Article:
the dog
                  the dog

                  Comment


                  • #10
                    Please keep in mind guys, I do everything by the book (the KY state code book). This is the only grey area i step into. Some guys are for it some are against it. I am against it. I've been doing this for only three years. Help me out [img]smile.gif[/img]

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                    • #11
                      So it's not grey, it's black and white - I'll stop doing it then. I couldn't find it in the book so it must not be code.

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                      • #12
                        Some of you guys are in cali. Is there Roto Rooter where you are? Do they have a bad reputation?

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                        • #13
                          theron. roto-rooter is in calif. i only hear the bad and ugly. i'm sure there is just as much good as there is bad.
                          it doesn't take that much extra to cut the vent and put in a no hub band. a fernco (all rubber band)is not legal inside of the building in calif. it has to be a shielded band.
                          why not try from the roof vent if it's an easy access, or remove the trap and snake from the fixture?

                          rick.

                          Comment


                          • #14
                            Well I do of course remove the trap and run it from there whenever possible. Roto-Rooter won't let us on the roof starting this year unless it's a commercial flat roof with access for insurance purposes. Like i said it's a last resort. What i should be doing is installing the proper cleanout. Removing more drywall and doing it right is just the cost of doing the job right. I see where you guys are coming from and i agree. This is wierd - In Kentucky Ferncos are approved for underground use only and no hubs are not approved for underground, but above ground. Is that true of most states? Our code book states that we have to trap every drain on a three compartment sink instead of just having one for the whole sink. I work KY, OH, and IN so i have to be familiar with all the codes in those states and KY is wierd compared to them. But alas we could start an entire new topic on wierd plumbing codes and local codes [img]smile.gif[/img] .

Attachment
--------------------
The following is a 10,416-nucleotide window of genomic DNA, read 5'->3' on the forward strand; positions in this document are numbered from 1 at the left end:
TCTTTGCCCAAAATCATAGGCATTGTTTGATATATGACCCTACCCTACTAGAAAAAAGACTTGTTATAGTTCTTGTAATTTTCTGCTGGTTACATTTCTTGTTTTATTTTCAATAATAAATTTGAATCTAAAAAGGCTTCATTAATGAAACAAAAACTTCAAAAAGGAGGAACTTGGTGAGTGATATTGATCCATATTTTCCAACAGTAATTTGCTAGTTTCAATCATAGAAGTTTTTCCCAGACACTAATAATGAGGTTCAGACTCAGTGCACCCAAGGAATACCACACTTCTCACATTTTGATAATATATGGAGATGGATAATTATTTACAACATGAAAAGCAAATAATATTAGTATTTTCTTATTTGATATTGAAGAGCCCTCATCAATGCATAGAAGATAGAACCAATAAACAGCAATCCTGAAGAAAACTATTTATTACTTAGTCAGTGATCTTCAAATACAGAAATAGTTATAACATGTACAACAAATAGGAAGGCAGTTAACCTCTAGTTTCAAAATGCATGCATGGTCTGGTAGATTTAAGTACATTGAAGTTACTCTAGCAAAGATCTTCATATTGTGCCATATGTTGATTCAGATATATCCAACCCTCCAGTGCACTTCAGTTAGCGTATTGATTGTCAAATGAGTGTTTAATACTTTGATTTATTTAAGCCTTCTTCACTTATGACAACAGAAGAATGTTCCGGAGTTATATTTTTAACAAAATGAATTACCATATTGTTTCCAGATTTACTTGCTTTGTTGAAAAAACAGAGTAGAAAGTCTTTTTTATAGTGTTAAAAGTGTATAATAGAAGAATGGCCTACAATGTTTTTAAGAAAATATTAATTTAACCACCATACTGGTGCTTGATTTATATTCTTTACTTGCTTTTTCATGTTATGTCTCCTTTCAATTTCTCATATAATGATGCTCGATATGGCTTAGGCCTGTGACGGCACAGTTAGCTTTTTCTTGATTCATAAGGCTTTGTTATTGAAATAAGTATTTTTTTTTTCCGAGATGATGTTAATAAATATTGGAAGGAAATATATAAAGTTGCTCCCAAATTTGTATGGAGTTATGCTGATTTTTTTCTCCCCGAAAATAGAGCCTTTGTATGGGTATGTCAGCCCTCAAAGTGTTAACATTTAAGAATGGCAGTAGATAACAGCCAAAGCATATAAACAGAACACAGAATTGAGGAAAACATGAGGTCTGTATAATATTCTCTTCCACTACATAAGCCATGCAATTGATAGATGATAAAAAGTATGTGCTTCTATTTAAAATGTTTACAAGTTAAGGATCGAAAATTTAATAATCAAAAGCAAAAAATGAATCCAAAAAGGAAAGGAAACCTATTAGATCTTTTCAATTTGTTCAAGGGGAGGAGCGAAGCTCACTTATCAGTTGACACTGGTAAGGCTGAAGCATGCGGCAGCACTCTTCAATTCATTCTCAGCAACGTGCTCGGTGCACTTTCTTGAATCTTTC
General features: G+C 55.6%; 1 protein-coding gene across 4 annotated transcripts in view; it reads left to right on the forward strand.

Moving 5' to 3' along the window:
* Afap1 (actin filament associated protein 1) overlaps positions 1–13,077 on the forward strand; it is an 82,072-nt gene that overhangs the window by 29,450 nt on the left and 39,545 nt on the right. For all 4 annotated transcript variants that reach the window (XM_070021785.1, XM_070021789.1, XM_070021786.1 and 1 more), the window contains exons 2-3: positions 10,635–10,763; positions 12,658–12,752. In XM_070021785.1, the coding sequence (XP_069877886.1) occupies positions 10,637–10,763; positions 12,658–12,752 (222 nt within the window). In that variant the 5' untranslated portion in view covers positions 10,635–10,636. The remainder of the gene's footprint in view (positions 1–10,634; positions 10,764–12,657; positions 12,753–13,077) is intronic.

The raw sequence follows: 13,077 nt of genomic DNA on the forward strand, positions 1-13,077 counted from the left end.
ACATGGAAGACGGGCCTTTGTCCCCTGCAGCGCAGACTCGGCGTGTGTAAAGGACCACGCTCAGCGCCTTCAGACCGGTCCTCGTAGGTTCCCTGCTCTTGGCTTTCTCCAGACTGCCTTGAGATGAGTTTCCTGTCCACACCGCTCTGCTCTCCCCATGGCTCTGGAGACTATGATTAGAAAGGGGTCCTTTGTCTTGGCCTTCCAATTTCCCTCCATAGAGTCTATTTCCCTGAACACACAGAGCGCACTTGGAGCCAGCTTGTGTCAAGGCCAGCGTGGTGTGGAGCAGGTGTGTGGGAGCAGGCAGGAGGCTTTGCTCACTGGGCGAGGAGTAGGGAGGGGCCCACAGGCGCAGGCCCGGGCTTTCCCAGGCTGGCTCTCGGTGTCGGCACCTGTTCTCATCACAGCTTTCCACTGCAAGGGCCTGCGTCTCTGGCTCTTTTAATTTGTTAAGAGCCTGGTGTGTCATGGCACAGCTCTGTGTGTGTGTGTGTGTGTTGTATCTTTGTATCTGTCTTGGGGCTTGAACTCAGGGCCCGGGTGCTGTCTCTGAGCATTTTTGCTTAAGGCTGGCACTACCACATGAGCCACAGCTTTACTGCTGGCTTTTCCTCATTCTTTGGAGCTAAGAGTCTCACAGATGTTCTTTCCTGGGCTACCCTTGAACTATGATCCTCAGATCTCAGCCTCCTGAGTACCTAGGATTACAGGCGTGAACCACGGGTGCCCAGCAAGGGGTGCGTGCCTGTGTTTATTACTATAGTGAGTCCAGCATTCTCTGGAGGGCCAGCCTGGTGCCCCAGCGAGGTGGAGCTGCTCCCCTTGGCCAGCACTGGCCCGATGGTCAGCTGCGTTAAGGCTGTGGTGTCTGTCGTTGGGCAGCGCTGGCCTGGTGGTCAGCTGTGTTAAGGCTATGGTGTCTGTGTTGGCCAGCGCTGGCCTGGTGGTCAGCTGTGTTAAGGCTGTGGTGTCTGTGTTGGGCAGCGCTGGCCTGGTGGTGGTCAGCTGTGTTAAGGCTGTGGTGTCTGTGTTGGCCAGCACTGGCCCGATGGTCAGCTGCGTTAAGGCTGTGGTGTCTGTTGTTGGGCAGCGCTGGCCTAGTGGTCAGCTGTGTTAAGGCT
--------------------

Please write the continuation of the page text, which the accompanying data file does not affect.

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                            • #15
                              Theron,

                              The outfit you work for has one of the worst reputations in the entire country regarding quality, honesty and professionalism amoung licensed plumbers and competent contractors. I personally know several plumbers that used to be under their thumb. All of them are happy that's in their past. In the days when I did an extensive amount of service everytime I followed roto rapers so called plumbers it was one disaster after the next.

                              How much training are they giving you regarding your plumbing skills? Judging by the information you seek my guess would be they still train you to sell and let you learn your plumbing skills on your own.

                              If an apartment owner does not want to pay to do it right then follow Plumbdog and Ricks advice and walk away. I promise you such a landlord will be screaming to your boss about your shoddy workmanship in the future. Even if you were just following his orders.

                              You are supposed to be the professional, Tell the landlord you won't do it. Its your integrity on the line and he is already showing you he has none.

                              Theron, your posts indicate that you care about the quality of your work and given what you wrote about your concern for the financially less fortunate it looks like you have scruples as well. With three years of experience and your seemingly good attitude you might consider testing the job market with other contractors. That your bosses hadn't advised you about not using fernco's and duct tape inside a building after three years should tell you all you need to know about their concern for your training or your future.
                              Work hard, Play hard, Sleep easy.